Woman looks at painting by French artist Bertrand Meniel entitled 'The City That Never Sleeps'
An exhibition of 50 paintings by hyperrealist artists whose works depict shop windows, camper vans, street views and other everyday scenes in such painstaking detail that they resemble photographs opens Friday in Madrid.
The "Hyperrealism 1967-2012" show at the Thyssen-Bornemisza museum explores the evolution of the style from its beginnings in the late 1960s in the United States to its most recent incarnations in Europe.
Hyperrealists base their works on photos and their paintings were initially dismissed as copying photography and lacking artistic merit. But the style has proven to be popular with the public.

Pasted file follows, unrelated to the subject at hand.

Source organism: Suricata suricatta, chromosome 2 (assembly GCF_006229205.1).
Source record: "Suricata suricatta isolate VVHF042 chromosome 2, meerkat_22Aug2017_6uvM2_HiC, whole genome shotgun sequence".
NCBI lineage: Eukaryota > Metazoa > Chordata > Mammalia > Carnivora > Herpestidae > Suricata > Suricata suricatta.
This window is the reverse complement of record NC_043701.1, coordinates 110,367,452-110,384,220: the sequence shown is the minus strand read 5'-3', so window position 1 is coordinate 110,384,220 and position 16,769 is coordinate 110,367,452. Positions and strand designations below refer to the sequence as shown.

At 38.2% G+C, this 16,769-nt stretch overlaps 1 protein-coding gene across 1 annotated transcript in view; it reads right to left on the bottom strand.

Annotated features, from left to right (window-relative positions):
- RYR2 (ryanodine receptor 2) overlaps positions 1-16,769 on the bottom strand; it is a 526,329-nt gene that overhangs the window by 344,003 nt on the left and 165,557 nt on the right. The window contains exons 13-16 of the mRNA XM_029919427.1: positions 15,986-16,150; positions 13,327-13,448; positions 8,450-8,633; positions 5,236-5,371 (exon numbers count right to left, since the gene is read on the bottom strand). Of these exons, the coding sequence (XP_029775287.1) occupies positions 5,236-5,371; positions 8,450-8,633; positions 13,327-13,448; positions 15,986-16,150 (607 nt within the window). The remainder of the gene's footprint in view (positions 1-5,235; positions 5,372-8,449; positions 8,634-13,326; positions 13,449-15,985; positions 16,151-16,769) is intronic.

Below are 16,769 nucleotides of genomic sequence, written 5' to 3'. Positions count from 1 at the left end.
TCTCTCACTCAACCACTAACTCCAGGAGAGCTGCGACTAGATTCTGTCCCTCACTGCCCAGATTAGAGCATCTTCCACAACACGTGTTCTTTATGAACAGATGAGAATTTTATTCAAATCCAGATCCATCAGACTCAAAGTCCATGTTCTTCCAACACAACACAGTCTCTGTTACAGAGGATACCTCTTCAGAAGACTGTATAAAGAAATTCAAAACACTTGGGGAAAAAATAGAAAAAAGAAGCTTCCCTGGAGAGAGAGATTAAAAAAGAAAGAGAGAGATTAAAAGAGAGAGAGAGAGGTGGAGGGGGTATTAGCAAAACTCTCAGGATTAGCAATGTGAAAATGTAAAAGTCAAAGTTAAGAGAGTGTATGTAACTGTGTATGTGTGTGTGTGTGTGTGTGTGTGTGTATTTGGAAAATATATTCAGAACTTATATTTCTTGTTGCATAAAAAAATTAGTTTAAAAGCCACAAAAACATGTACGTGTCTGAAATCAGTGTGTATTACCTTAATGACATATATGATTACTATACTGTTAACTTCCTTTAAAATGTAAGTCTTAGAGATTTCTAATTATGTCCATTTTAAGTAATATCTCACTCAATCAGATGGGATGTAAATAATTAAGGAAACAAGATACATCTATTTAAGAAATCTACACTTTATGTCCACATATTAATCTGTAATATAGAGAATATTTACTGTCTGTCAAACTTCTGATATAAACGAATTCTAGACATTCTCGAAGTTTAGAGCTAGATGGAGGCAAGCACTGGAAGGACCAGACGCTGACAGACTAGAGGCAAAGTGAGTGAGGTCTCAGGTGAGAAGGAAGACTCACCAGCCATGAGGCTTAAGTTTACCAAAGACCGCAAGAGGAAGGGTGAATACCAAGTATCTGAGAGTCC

"We all used cameras. It was a revolution. We were not supposed to use cameras, it was considered contemptible," said Audrey Flack, who in 1966 became the first hyperrealist painter to have works displayed at the Museum of Modern Art in New York, at the presentation of the exhibition in Madrid.
Two works by the US artist are part of the show - "Shiva Blue", a 1973 painting of a pile of paint tubes and "Queen" a 1976 work depicting a red rose, cut orange, chess piece and other objects.
The exhibition features works by 28 artists, including some of the most iconic examples of the style such as a black and white self-portrait by Chuck Close and a painting of a ketchup bottle by Ralph Goings.
It is divided into four sections - Still Lifes, On the Road, Cities and Bodies.
The exhibition runs until June 9. It will then travel to the Birmingham Museum and Art Gallery in Britain.
The show was previously staged at the Kunsthalle museum in Tubingen in southern Germany.